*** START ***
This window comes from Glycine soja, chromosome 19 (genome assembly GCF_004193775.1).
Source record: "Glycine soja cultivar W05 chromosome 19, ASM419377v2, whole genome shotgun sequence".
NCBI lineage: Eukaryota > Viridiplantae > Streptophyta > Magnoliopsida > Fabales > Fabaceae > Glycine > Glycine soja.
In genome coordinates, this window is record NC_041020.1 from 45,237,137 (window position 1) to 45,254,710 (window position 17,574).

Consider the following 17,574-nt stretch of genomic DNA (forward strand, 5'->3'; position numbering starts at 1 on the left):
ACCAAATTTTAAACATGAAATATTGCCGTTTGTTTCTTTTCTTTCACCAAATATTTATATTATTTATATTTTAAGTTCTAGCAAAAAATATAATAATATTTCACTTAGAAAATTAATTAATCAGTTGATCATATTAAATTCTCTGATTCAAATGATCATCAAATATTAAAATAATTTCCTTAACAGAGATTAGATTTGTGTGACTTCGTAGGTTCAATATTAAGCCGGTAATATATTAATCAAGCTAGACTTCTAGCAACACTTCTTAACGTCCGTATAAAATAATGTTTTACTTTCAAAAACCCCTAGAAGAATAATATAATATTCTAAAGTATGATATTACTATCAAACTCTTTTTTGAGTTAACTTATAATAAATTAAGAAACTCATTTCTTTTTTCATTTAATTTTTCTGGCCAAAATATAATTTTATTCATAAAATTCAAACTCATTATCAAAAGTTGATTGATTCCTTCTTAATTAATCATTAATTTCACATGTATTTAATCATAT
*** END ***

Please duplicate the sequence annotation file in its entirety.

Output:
This window comes from Glycine soja, chromosome 19 (genome assembly GCF_004193775.1).
Source record: "Glycine soja cultivar W05 chromosome 19, ASM419377v2, whole genome shotgun sequence".
NCBI lineage: Eukaryota > Viridiplantae > Streptophyta > Magnoliopsida > Fabales > Fabaceae > Glycine > Glycine soja.
In genome coordinates, this window is record NC_041020.1 from 45,237,137 (window position 1) to 45,254,710 (window position 17,574).

Consider the following 17,574-nt stretch of genomic DNA (forward strand, 5'->3'; position numbering starts at 1 on the left):
ACCAAATTTTAAACATGAAATATTGCCGTTTGTTTCTTTTCTTTCACCAAATATTTATATTATTTATATTTTAAGTTCTAGCAAAAAATATAATAATATTTCACTTAGAAAATTAATTAATCAGTTGATCATATTAAATTCTCTGATTCAAATGATCATCAAATATTAAAATAATTTCCTTAACAGAGATTAGATTTGTGTGACTTCGTAGGTTCAATATTAAGCCGGTAATATATTAATCAAGCTAGACTTCTAGCAACACTTCTTAACGTCCGTATAAAATAATGTTTTACTTTCAAAAACCCCTAGAAGAATAATATAATATTCTAAAGTATGATATTACTATCAAACTCTTTTTTGAGTTAACTTATAATAAATTAAGAAACTCATTTCTTTTTTCATTTAATTTTTCTGGCCAAAATATAATTTTATTCATAAAATTCAAACTCATTATCAAAAGTTGATTGATTCCTTCTTAATTAATCATTAATTTCACATGTATTTAATCATAT